“One positive sign is the increased profits of industries affected by foreign labour policies, such as retail, construction and manufacturing. Restricted access to foreign labour has likely forced these companies to focus on productivity. They have now emerged as more competitive, efficient and profitable.”


“Hospitality and F&B SMEs are performing strongly, confirming Singapore’s attractiveness as a holiday destination with a unique food culture,” Mr Gothard said. 


FIGURE 4: Performance of SME 1000



The Singapore International 100 ranks companies by the available data on their overseas revenue. This year the total overseas revenue of the top 100 internationalised companies in Singapore fell 11.0 per cent to S$165.4 billion. This follows a 9.9 per cent drop in international revenue last year.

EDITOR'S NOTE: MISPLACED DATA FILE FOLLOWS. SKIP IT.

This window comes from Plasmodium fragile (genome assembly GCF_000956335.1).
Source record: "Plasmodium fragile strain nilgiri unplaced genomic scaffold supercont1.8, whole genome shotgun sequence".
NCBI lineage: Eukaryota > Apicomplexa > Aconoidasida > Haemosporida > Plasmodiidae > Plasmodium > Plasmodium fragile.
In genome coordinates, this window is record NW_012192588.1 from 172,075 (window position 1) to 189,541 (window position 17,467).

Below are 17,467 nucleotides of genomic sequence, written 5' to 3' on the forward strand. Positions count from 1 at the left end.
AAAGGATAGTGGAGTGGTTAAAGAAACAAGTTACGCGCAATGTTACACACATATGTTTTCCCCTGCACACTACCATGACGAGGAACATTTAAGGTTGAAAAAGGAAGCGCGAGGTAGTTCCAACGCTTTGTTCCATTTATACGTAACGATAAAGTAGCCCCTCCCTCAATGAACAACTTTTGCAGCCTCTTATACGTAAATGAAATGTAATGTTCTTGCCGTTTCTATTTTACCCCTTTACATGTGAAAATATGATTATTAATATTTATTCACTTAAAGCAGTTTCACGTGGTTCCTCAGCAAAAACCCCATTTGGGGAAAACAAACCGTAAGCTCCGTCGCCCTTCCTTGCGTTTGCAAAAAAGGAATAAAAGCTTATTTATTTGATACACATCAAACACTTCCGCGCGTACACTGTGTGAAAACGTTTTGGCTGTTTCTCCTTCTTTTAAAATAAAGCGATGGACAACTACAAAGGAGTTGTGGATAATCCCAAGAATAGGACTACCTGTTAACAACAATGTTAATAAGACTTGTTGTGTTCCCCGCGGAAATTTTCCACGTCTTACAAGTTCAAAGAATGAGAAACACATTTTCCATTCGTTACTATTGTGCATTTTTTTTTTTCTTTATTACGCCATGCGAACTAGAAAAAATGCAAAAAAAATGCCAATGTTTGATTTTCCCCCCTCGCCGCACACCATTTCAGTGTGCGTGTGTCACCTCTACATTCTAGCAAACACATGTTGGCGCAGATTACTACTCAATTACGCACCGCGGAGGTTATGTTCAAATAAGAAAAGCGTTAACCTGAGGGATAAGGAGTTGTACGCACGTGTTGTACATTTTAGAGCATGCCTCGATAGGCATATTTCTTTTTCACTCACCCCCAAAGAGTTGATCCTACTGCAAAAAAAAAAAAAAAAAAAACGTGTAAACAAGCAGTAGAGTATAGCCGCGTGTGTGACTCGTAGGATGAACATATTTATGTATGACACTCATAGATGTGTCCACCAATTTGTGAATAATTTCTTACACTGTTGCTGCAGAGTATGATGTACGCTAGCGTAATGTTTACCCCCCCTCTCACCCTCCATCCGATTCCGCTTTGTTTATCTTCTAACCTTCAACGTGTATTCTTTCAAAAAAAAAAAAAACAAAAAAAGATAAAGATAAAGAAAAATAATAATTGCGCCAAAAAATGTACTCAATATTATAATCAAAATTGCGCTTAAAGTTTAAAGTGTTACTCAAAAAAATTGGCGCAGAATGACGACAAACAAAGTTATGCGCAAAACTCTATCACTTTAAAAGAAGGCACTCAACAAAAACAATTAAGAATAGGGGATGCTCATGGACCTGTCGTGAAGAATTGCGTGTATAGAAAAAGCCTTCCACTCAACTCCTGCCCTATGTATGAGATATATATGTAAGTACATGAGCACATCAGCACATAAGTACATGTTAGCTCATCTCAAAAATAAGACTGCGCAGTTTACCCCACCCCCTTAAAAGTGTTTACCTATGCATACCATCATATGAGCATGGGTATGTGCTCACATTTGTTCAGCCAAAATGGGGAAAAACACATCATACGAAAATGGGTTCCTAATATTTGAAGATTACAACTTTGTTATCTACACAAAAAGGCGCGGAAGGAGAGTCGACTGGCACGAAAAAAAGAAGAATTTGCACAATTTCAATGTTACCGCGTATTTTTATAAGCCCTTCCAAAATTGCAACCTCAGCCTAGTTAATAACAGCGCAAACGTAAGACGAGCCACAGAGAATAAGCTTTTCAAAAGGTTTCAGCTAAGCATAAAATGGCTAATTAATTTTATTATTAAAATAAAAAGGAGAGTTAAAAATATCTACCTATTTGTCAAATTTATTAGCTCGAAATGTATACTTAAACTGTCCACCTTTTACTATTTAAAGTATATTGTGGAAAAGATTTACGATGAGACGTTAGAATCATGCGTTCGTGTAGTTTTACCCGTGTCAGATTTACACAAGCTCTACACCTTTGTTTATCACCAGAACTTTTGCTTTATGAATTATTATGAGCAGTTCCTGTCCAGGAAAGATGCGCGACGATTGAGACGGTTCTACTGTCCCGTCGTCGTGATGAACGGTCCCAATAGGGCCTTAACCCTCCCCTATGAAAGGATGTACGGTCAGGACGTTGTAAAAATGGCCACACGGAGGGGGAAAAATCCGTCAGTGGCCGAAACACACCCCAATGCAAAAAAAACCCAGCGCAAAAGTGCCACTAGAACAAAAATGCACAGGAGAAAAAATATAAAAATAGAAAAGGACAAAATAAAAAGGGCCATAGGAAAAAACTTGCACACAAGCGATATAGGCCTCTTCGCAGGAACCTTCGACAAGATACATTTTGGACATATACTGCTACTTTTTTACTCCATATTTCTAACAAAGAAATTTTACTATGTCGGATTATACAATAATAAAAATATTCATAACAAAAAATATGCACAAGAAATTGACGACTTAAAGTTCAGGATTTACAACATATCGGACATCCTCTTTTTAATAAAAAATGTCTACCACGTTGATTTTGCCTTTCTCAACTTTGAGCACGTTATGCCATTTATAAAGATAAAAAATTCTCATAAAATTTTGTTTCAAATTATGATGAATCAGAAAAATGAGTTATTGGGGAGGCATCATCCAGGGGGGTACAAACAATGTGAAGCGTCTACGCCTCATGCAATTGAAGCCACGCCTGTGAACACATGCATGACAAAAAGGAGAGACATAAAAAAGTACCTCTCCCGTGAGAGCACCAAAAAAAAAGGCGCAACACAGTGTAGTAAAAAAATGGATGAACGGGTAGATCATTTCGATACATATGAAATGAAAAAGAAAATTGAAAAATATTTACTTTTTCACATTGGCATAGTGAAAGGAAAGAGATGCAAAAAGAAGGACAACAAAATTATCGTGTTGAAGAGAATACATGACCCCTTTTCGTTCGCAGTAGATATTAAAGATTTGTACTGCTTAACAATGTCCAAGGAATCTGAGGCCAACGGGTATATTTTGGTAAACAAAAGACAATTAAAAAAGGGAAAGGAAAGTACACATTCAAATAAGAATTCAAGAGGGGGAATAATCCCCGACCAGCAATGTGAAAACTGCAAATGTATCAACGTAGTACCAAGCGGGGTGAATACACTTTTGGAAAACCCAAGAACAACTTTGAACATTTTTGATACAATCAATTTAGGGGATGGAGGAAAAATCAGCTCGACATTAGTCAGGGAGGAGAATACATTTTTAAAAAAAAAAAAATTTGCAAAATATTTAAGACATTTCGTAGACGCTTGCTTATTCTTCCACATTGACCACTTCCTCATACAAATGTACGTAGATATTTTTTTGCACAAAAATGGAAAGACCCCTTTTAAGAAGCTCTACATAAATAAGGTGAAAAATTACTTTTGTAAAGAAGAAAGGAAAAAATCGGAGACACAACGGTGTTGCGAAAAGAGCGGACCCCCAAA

The decline in revenue reflects global trading conditions during the ranking period, which saw merchandised trade record its lowest volume growth since the financial crisis of 2008, as investment slumped in the US and China moved to increase its domestic consumption. 


Sales from China increased by 2.0 per cent, while revenue from Southeast Asia, Europe, America, Oceania and India were all lower than in 2017. The region which has shown the fastest growth is Africa where the S1000 companies’ revenue has grown by 63.0 per cent in the last five years to S$9.6 billion and now accounts for 6.1 per cent of international revenue.


FIGURE 5: Revenue of Top 100 Internationalised Companies by Region (S$’million)

China dominates the international revenue of Singapore’s top 100 companies with 42.9 per cent of all sales during the ranking period. Southeast Asia’s revenue comes in at just under half of that of China, accounting for 20.5 per cent of international sales.


FIGURE 6: International revenue of the SI100 companies by source market